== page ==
Skip to main content

Saratobogganing: The Spas Steepest Slopes

{From the 2023 Holiday Magazine}

Written by Bill Orzell

The Gilded Age witnessed Saratoga Springs’ development into a key resort destination. 

The healing mineral waters and the rousing contests between the best Thoroughbred horses, along with the lure of fortune at faro and roulette tables, established the idyllic village as the summer place to be. Yet when the days shortened to autumn, and shortened still into a white winter, alternate recreation was required.

Several of the village’s young adults, men and women who enjoyed socializing as a group, ventured north to Montreal for winter carnivals. Along the slopes of Mount Royal they experienced the thrill and awesome speed of a toboggan slide. Returning back to the Spa in winter, they decided as a group to build and operate their own frigid season diversion, and collectively reformed snow and ice into exciting days and nights coasting at high speed.

Moonlight on the toboggan slide at Woodlawn Park, described as “a mile-a-minute pace” from Saratoga: Winter and Summer by Prentiss Ingraham 1885. Famous novelist Prentiss Ingraham is listed on the charter member roster of the Woodlawn Park Toboggan Club.

Tobogganing at Saratoga, illustration by Willard Poinsette Snyder and published in Harper’s Weekly magazine February 7, 1885. Any guesses as to the identity of the couple on the toboggan

The toboggan, or sled without runners, were created from local beech and birch trees, with the wood steamed until a leading edge dash curl could be formed and the strips joined in the manner of barrel staves. The geography of Saratoga Springs provided many downhill runs, and the force of gravity was amplified by a summit structure, also of wood construction. A framework tower of about fifty feet formed the point of departure, with chutes which had been paved with ice blocks extended downslope on a trestle-work incline of twenty-three degrees, otherwise a grade of four-to-one where the slide which provided the toboggan the initial impetus meeting the natural declivity for a whizzing flight of fun.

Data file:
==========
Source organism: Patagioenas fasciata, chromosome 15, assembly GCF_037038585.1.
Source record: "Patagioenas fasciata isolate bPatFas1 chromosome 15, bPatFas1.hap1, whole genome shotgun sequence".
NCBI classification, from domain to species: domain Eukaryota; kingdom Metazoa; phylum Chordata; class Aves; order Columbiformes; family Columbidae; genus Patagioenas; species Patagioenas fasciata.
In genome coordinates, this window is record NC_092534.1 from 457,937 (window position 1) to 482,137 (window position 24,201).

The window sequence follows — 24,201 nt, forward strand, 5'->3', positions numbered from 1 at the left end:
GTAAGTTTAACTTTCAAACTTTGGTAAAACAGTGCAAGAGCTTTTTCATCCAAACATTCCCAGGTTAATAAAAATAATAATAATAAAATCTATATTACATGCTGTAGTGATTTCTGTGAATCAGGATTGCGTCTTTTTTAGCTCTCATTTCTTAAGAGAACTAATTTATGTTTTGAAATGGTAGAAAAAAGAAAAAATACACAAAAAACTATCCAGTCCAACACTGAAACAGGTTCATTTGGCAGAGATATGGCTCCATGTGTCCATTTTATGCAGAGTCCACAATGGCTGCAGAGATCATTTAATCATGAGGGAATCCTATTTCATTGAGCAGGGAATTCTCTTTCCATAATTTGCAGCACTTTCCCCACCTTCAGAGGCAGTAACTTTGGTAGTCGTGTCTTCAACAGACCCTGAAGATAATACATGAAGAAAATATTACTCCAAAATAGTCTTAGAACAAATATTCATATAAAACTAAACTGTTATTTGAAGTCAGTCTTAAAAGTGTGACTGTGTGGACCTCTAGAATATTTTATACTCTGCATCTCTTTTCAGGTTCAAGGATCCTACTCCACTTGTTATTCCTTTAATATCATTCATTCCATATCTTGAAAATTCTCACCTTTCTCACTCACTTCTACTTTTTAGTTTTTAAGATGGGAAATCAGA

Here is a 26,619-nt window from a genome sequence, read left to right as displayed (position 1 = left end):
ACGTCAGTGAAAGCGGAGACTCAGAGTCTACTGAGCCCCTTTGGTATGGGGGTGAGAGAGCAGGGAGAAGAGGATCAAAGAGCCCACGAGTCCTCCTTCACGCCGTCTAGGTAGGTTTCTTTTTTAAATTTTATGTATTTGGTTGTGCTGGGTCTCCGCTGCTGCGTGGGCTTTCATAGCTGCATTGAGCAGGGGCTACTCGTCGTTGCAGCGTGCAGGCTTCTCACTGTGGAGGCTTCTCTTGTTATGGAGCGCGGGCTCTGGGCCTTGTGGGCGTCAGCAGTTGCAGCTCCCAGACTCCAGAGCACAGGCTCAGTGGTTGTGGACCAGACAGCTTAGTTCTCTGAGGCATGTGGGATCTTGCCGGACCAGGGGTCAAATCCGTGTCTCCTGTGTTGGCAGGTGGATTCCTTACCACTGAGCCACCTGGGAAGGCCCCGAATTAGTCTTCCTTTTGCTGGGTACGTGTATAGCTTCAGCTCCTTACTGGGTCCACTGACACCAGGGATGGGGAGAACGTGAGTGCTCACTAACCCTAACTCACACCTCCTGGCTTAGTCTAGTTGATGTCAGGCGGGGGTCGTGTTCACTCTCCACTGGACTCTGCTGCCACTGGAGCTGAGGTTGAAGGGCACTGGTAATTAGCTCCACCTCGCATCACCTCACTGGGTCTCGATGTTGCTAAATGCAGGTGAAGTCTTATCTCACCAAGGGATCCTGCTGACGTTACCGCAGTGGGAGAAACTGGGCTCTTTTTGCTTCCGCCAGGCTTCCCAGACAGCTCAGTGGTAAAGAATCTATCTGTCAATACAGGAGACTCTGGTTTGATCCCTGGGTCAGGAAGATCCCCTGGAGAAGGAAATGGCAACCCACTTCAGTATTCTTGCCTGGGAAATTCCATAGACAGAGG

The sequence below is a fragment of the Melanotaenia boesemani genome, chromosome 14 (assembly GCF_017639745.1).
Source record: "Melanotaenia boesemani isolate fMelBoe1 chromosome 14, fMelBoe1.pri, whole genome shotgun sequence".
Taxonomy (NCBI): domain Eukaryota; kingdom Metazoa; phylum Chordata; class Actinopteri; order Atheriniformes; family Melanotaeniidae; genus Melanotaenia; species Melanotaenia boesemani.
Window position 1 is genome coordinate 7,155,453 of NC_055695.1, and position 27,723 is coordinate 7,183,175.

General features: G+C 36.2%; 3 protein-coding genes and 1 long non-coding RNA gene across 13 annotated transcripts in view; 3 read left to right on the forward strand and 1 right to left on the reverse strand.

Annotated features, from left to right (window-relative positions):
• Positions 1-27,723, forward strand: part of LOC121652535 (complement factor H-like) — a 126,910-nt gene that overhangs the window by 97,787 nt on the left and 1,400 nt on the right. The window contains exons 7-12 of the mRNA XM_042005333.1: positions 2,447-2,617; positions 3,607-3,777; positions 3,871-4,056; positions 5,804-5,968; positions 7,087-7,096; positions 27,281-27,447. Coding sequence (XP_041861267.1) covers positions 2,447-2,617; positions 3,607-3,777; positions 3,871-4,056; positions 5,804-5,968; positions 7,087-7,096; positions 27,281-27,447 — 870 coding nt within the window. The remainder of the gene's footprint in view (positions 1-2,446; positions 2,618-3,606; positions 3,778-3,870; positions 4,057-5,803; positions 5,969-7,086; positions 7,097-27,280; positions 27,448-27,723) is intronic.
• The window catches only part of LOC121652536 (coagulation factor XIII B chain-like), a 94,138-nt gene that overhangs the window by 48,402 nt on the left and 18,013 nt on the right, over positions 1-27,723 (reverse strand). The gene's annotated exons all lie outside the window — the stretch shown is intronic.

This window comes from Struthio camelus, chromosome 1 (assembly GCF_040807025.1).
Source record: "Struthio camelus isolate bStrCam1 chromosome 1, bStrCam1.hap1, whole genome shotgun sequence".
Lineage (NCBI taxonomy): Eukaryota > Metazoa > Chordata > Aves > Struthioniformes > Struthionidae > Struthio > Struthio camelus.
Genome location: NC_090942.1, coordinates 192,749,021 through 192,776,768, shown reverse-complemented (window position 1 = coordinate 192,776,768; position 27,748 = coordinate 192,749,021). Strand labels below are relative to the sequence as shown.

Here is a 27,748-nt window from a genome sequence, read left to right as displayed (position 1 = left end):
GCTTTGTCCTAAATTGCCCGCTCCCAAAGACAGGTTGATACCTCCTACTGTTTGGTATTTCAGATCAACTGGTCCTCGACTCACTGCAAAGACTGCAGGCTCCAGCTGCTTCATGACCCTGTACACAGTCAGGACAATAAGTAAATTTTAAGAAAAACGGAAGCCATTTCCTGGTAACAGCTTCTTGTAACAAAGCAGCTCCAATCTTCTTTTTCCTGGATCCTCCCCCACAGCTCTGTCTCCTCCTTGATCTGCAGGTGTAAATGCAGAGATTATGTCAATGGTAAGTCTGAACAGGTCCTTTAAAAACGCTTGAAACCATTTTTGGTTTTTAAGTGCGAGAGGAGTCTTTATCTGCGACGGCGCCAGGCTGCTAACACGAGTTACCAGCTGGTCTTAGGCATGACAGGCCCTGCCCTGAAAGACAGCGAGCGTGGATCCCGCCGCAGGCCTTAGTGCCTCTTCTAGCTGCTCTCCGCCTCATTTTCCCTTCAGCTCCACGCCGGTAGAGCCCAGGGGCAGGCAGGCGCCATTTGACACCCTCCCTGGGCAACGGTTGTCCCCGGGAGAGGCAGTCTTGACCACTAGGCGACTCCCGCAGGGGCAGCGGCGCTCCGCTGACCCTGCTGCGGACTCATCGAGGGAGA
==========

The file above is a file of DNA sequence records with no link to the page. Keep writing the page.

The first toboggan slide was erected at Woodlawn Park, near the present location of Skidmore College, perhaps in the early 1880s. This initial structure had two chutes, divided by a center stairway, and equipped with lantern stanchions for nighttime tobogganing. After a schuss down the first chute and hill, returning coasters would drag their toboggans up the second chute as they climbed the stairs, providing healthful outdoor exercise. The slides were groomed by the assiduous application of water for the highest attainable degree of lubricity, yielding a reduction in friction to nearly null and allowing toboggans to travel at the rate of fifty feet per second. These speeds were perhaps the fastest people of this era ever traveled. The frigid air was full of merry laughter combined with shouts of joyous glee from those upon upholstered seats who scooted along with a clutching grip on their toboggan’s grab-rails until they reached the haystack barrier at the end. If the coasters were not yet satisfied by speed and the rushing wind it created, they could return to the slide for another run; otherwise it was pleasant to warm up around the assembly parlor’s hot stove in the Clubhouse and partake of refreshments while gazing through frosted window panes at others enjoying the slide.